After laboring all through the night and into the next morning, I was told I had not progressed at all. Will is my first child, so I wanted to wait and see how I was doing before getting an epidural. Even though my internal contraction monitor read that my contractions were incredibly strong, I knew that I could handle it as long as the end was in sight, despite myriad doctors and nurses coming in to constantly ask if I wanted anything for the pain. When I learned that the end was nowhere in sight, I finally relented and got an epidural. I had waited nearly 20 hours, but everyone told me that oftentimes an epidural relaxes you and helps to move things along a bit. For me, it didn't.
On top of all of this, even before I received the epidural, I had to lay on my left side. Every time I stood up, or laid on my back or my right side, he would have bradycardia and the nurses would rush in to check on everything. This was extremely difficult as someone who is almost constantly moving. After I got the epidural, I did feel instantly relaxed and calm, but it did not do anything to help me progress, and we were coming up on the 24 hour mark.
Finally on the morning of the 17th, I asked Matt to check the monitor to see what my contractions were doing. I could feel them, and pretty intensely. Because I was forced to remain on my left side, all of the medicine was gone from my right (epidurals work by gravity). He looked and said they weren't too crazy, just in the 70s. I wold him to call for the nurse because I thought it was time. She came in and checked me, and then called for the doctor to come in. The doctor confirmed that I was dilated to 10 and 100 per cent effaced. The baby's head was right where it was supposed to be, and it was time to start pushing. I had gone from 2 to 10 within an hour.
Luckily, I stayed in shape throughout my pregnancy, dancing nearly every single day, so I only ended up pushing for a total of 35 minutes. That made up for the 38 hours I was in labor! Will came out weighing 5 pounds, two ounces, and was 18 and a half inches long. The moment I saw him it was like meeting a soul mate. It was as though I had been his mom my whole life, and had just been waiting to meet him.
Skin-to-skin was the only thing besides avoiding a C-section that I was really adamant about, but the neonatologists wouldn't allow it, so I was able to had him, completely swaddled for a total of five minutes before the took him upstairs to the NICU. I was assured by nurses that he was doing great and would probably only spend a couple of days in there, so I was hopeful. We are the lucky ones, I thought. And I still believe that, despite the fact that my son stayed in the hospital for a total of seven weeks. Seven weeks away from his family, hooked up to monitors, being watched by strangers during the times my husband and I were unable to spend at his bedside. Seven weeks being used as a case study for residents in a teaching hospital, despite Matt and I doing everything in our power to try and get our son home with us. But the NICU journey is a story for another day.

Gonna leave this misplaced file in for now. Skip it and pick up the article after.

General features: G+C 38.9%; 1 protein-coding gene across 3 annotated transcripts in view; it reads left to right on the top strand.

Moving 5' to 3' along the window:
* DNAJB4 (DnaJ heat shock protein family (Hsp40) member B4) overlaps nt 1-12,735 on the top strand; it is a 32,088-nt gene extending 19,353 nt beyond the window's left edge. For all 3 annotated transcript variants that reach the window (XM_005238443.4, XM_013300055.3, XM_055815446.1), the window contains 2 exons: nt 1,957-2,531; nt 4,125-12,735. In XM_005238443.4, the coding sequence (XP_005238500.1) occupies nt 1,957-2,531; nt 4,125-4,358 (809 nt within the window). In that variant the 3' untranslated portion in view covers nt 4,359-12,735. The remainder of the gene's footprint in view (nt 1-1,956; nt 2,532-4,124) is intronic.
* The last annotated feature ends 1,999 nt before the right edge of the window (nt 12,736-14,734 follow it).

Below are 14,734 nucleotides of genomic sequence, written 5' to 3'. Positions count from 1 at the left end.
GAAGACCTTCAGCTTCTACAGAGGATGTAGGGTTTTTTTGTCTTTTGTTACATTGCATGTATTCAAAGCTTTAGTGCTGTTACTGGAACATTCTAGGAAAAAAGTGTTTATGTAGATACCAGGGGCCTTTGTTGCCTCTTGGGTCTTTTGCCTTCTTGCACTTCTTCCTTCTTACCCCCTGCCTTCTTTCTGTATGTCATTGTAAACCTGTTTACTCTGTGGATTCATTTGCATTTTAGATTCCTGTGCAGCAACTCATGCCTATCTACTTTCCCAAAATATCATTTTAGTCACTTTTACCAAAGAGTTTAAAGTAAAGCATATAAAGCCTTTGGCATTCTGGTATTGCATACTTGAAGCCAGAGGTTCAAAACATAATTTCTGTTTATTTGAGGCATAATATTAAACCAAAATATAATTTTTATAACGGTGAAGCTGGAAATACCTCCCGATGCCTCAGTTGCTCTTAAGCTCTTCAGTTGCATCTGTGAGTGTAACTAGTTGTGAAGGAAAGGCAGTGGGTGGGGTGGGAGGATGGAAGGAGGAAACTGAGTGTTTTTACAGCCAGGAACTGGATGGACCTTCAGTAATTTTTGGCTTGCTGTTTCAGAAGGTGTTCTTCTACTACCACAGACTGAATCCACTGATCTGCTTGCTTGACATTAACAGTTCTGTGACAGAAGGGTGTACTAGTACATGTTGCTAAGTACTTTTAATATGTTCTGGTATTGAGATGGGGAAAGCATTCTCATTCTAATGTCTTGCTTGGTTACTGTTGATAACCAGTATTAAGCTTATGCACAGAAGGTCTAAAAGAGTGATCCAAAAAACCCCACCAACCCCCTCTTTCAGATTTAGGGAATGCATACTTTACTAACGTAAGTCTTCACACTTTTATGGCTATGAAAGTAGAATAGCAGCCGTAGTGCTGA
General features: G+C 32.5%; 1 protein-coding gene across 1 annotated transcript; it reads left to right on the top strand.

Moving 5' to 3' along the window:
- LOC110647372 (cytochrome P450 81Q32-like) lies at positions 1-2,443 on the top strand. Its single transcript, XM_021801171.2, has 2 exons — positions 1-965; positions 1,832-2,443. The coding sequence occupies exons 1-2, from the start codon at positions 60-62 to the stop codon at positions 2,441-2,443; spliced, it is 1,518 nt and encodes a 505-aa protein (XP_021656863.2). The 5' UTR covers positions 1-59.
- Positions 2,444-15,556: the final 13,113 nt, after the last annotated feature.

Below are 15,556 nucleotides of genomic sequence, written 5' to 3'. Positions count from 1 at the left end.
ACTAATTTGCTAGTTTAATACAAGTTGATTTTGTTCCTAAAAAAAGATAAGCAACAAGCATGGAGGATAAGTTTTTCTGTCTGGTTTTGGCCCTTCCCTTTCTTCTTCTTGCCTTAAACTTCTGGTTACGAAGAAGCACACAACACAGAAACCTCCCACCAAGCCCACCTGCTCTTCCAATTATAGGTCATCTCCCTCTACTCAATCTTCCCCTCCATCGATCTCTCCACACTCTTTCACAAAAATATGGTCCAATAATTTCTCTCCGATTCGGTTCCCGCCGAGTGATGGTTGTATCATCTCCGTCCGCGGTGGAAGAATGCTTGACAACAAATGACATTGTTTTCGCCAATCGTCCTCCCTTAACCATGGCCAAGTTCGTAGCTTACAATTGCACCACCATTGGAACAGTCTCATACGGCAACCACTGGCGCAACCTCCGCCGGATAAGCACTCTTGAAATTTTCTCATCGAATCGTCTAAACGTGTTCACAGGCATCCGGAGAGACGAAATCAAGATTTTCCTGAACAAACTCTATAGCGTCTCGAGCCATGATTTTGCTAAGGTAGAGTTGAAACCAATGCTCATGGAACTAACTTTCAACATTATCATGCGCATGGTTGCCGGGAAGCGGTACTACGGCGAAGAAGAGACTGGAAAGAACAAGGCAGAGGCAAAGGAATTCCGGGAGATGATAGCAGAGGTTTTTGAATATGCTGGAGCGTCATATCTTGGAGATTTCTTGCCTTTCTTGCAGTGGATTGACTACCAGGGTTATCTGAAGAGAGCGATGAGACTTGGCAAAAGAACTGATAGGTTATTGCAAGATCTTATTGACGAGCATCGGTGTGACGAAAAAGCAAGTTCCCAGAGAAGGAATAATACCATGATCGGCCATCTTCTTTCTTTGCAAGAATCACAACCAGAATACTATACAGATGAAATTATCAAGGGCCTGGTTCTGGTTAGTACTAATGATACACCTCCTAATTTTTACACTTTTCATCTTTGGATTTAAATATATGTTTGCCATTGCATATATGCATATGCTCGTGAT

Mamas-to-be, if I have learned anything from my experience, it is that these babies are in charge of their destinies, no matter the plans we may have for them as parents. They will do things in their own time, when they are ready, even if we are not. I have also learned to listen to my gut, even if medical professionals think you are just a nervous first-timer. Although I choose not to dwell on it, perhaps my early labor could have been stopped before my water broke if I had demanded to see my doctor when I felt contractions. We might have avoided the NICU stay, or at least shortened its duration. But above all, I have learned that it is beyond worth it. The struggles have made my husband and I stronger as individuals and as a couple. And although leaving my baby broke my heart in a way I cannot explain to those who have not experienced it, my capacity for love is deeper now than I could have ever imagined. Stay strong, and try and enjoy the journey, no matter what curve balls it may throw in your direction. <3